I remember the lost skirt of Carlton

Nimble and nineteen, perhaps twenty, I saw you;
velvet A-line, satin belt, and my heart dropped open
knowing how you would swathe me in excellence
hang just right, soft as a crop of Labrador’s dark ears.
Student poor, with a world to change, I stood outside,
longing, mental tongue lapping, dressed in thin dream.

Today, girt in husband’s semi-silken wage,
(and the splendid coin of Poesie)
I could command your like be snipped
to the pattern of sweet memory.
But my waist has grown
along with his pay,
so perfect skirt, in time or space,
will always always

PS Cottier


Based on a True Incident, this is a very old, but (I think) unpublished poem. It describes a true first world problem, but both Canberra and Melbourne (of which Carlton is a university infested suburb, or just about) are in the first world, so that’s hardly surprising.

Fashion is interesting in that usually only young people look the best in retro or vintage gear; people assume that middle-aged people have been wearing 50s gear since it was new, and just forgot to change over the intervening decades.

Speaking of change, this seems to mark a difference from the usual socio-political cleverness for which this blog is known by some! And hello to you, dear Some.

Tuesday Poem: Two dogs

December 6, 2016

Two dogs

Young dog cups warmth
into her belly —
lots more where that came from

Old dog limps towards the fire
dreams, remembering bones.
We know of the bones to be.

PS Cottier

This poem first appeared at the Project 365 + 1 blog for which I wrote a poem a day in June.  And yes, I have an old dog and a very vigorous middle aged dog.  People always whinge about how quickly their children grow up, but a fourteen year old dog is not an adolescent!

Now I’m off to attempt to write something, and to paint my nails a vivid sparkly green. Christmas demands it.


A ‘brilliant young man’ from Sydney
Unfortunately ruptured a kidney —
For his black jeans won’t zip
Round the tenure of hip,
Which perplexed our ‘young’ man from Sydney.


I am the last person in the world to suggest that people should dress in an ‘age-appropriate’ way, which for women seems to mean a sudden desire for demure suits and mousy blonde bobs past the age of forty.  Neither am I inclined to judge people by their size.

But when you see a fellow who is sailing into late middle age rigged out in a grungy something that would challenge a very fit twenty-two year old, well it’s not good, my dear.  It’s not good approaching, and it’s infinitely worse from behind.  Mental vanity can sometimes be expressed in inability to see the body, let alone to mark its changes.  Play and pastiche in clothes are one thing, but black skinny jeans are quite another.

Next week I promise a return to my normal politically astute observations of the world.  Either that or more dodgy style tips from one who tends to favour Rorscharch blotches in neon colours.

This series is proving great fun and shows no sign of ever ending.  This poem was actually the fourth one I have written, but as the first one was also about a woman, I wanted a man to feature as well!  And the third is so toxic (and identifiable) that I may keep that for my own amusement.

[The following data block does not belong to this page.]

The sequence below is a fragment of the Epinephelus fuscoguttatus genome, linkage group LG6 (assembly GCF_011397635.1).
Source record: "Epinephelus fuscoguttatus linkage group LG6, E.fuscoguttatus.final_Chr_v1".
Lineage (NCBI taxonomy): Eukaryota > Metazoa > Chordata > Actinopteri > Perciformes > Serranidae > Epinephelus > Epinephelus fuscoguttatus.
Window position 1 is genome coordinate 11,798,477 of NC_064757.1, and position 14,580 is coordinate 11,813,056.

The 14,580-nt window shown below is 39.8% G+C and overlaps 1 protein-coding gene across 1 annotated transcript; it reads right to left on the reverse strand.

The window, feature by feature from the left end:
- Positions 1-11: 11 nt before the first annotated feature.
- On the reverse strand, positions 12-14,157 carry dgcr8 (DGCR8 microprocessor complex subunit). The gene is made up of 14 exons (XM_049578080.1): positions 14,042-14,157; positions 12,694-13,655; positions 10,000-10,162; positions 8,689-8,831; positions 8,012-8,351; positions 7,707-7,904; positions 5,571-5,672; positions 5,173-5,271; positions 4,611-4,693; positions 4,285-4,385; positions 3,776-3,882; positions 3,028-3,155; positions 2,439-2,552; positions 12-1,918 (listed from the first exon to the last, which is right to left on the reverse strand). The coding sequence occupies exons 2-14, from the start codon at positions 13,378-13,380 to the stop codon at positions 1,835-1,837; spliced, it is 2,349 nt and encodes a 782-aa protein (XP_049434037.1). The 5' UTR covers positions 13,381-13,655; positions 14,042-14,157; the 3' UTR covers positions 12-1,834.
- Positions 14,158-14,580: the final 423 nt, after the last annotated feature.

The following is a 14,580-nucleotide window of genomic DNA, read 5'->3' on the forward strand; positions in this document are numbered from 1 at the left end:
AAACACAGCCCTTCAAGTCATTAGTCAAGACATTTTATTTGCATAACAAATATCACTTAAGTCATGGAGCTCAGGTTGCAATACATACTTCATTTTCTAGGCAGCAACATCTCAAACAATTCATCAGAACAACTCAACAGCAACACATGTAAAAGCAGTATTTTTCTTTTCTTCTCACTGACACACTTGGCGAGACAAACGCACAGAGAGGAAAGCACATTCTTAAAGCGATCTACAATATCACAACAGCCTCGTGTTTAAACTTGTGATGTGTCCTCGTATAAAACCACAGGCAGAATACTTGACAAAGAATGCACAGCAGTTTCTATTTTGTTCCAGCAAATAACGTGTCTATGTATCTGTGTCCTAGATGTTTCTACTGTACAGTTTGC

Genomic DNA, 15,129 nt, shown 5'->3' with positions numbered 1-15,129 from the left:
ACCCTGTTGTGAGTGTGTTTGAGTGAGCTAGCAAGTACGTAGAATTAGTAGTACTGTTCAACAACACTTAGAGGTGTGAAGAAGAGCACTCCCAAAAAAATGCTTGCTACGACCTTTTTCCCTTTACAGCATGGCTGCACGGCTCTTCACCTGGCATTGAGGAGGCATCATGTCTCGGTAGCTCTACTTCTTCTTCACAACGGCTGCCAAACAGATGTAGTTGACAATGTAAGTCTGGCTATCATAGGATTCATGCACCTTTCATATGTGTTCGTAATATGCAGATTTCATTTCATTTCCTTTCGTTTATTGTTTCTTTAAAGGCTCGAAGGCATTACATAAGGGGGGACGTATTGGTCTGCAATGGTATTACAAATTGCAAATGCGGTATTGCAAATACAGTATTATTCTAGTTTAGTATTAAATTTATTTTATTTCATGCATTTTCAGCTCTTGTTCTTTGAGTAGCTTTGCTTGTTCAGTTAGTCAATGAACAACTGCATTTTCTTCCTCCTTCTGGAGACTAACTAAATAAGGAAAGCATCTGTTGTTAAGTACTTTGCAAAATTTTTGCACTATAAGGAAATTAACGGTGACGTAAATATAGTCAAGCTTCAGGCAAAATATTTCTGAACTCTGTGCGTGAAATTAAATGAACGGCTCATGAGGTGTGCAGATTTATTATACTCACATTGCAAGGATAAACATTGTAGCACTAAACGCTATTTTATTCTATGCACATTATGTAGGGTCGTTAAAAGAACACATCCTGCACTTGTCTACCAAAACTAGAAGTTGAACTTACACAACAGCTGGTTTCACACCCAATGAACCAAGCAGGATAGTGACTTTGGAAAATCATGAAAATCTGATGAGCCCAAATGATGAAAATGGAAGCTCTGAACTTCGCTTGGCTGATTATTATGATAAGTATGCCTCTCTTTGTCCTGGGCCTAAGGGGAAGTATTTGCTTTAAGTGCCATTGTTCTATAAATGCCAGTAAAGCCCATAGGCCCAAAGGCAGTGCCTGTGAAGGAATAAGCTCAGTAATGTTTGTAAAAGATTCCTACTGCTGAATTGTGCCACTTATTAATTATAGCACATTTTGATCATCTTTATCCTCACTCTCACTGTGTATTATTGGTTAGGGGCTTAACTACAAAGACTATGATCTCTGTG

You can see which other poets are posting on Tuesday by checking out the sidebar here.

Better than a facelift

(Inspired by the rejection of a prose work I wrote about poetry for possibly supporting the view that poetry is an ‘adolescent’ activity.)

Damn those adolescents,
with their playful texts
their unruly emotions
and their weird conceits.
The world is as it seems.
Damn them for their quirky fashions
and their belief in signs and dreams.
Settle down, you freaky teens,
and develop a CV.
It is never too early to be half-dead!
There is nothing like
advanced middle age
for teaching what one should see,
and how to take things solemnly
like the sensible me-he
who patrols this moat, and keeps it pure;
ejecting the splashy-squeaky.
Exeunt, stage right, and take
your selfies with you,
and those peculiar devices. Go!
And pick up those rappers!
I like things neat as a plastic lawn,
without a single blush of flamingo,
where no emoji dares to grin
and poetry conjures forth
a proper sense of dread.

P.S. Cottier

World's Oldest Adolescent

World’s Oldest Adolescent

‘Nuff said, really. Except that when one is my age, being called potentially adolescent causes an undeniable frisson.

Of course, a view that the ‘adolescent’ is a thing to be avoided reinforces the belief that poetry is a very dated interest. Ironic that, given that some poets of the nineteenth and twentieth centuries tended to act like adolescents are reputed to act. Shelley (PB) for example, would now just about qualify for the modern category of ‘adolescent’; if one is oddly interested in such uneccessary categories.

There is a view, of course, that seriousness equates with solemnity. That is, like totes sad. (Rising inflection, please. For am I not an honorary adolescent?)

It did make me think though, that rejection, and swear that I would continue writing what I want. Which sometimes tends toward the playful and humorous, like this cathartic little slap of a poem. Being light, or stompingly satiric, has its place, in both prose and poetry.

I have some more poetry to write, and must break out the shocking puns and the unlikely meatphors*. I promise not to mention flamingos again for a while, as I realise that they are becoming a trope in my writing. A pink trope, which isn’t only adolescent, but ‘feminine’ as well. Shudder. That’s so flippant it’s an ornithological handbag.

*A genuine typo, but let’s let it stand.

If you would like more poetry, defying all easy categorisation, press this link.